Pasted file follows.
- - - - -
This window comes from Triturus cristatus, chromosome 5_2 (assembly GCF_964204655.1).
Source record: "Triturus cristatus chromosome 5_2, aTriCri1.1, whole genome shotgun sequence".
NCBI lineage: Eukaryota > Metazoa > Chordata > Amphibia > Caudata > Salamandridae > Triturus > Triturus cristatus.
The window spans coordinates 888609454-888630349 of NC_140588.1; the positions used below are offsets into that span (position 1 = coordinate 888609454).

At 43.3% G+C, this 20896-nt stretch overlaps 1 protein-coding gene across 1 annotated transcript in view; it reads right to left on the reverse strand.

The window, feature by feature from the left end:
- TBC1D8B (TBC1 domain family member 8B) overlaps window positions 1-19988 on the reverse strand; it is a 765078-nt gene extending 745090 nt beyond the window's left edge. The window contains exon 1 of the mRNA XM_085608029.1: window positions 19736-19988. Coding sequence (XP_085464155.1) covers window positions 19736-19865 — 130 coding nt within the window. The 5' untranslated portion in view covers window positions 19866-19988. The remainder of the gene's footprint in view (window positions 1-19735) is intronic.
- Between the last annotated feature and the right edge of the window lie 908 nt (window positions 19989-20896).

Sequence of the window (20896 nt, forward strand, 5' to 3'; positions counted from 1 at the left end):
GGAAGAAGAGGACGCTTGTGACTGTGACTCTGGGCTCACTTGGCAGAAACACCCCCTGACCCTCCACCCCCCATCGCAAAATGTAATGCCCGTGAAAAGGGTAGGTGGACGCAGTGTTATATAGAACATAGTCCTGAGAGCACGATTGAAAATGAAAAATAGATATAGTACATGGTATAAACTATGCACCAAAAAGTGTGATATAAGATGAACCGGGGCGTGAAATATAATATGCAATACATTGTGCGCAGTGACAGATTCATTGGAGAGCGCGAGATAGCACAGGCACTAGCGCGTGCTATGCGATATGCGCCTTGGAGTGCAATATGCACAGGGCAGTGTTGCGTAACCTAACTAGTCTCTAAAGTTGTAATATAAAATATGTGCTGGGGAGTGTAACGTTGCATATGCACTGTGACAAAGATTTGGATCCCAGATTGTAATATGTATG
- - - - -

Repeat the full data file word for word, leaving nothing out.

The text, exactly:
This window comes from Triturus cristatus, chromosome 5_2 (assembly GCF_964204655.1).
Source record: "Triturus cristatus chromosome 5_2, aTriCri1.1, whole genome shotgun sequence".
NCBI lineage: Eukaryota > Metazoa > Chordata > Amphibia > Caudata > Salamandridae > Triturus > Triturus cristatus.
The window spans coordinates 888609454-888630349 of NC_140588.1; the positions used below are offsets into that span (position 1 = coordinate 888609454).

At 43.3% G+C, this 20896-nt stretch overlaps 1 protein-coding gene across 1 annotated transcript in view; it reads right to left on the reverse strand.

The window, feature by feature from the left end:
- TBC1D8B (TBC1 domain family member 8B) overlaps window positions 1-19988 on the reverse strand; it is a 765078-nt gene extending 745090 nt beyond the window's left edge. The window contains exon 1 of the mRNA XM_085608029.1: window positions 19736-19988. Coding sequence (XP_085464155.1) covers window positions 19736-19865 — 130 coding nt within the window. The 5' untranslated portion in view covers window positions 19866-19988. The remainder of the gene's footprint in view (window positions 1-19735) is intronic.
- Between the last annotated feature and the right edge of the window lie 908 nt (window positions 19989-20896).

Sequence of the window (20896 nt, forward strand, 5' to 3'; positions counted from 1 at the left end):
GGAAGAAGAGGACGCTTGTGACTGTGACTCTGGGCTCACTTGGCAGAAACACCCCCTGACCCTCCACCCCCCATCGCAAAATGTAATGCCCGTGAAAAGGGTAGGTGGACGCAGTGTTATATAGAACATAGTCCTGAGAGCACGATTGAAAATGAAAAATAGATATAGTACATGGTATAAACTATGCACCAAAAAGTGTGATATAAGATGAACCGGGGCGTGAAATATAATATGCAATACATTGTGCGCAGTGACAGATTCATTGGAGAGCGCGAGATAGCACAGGCACTAGCGCGTGCTATGCGATATGCGCCTTGGAGTGCAATATGCACAGGGCAGTGTTGCGTAACCTAACTAGTCTCTAAAGTTGTAATATAAAATATGTGCTGGGGAGTGTAACGTTGCATATGCACTGTGACAAAGATTTGGATCCCAGATTGTAATATGTATG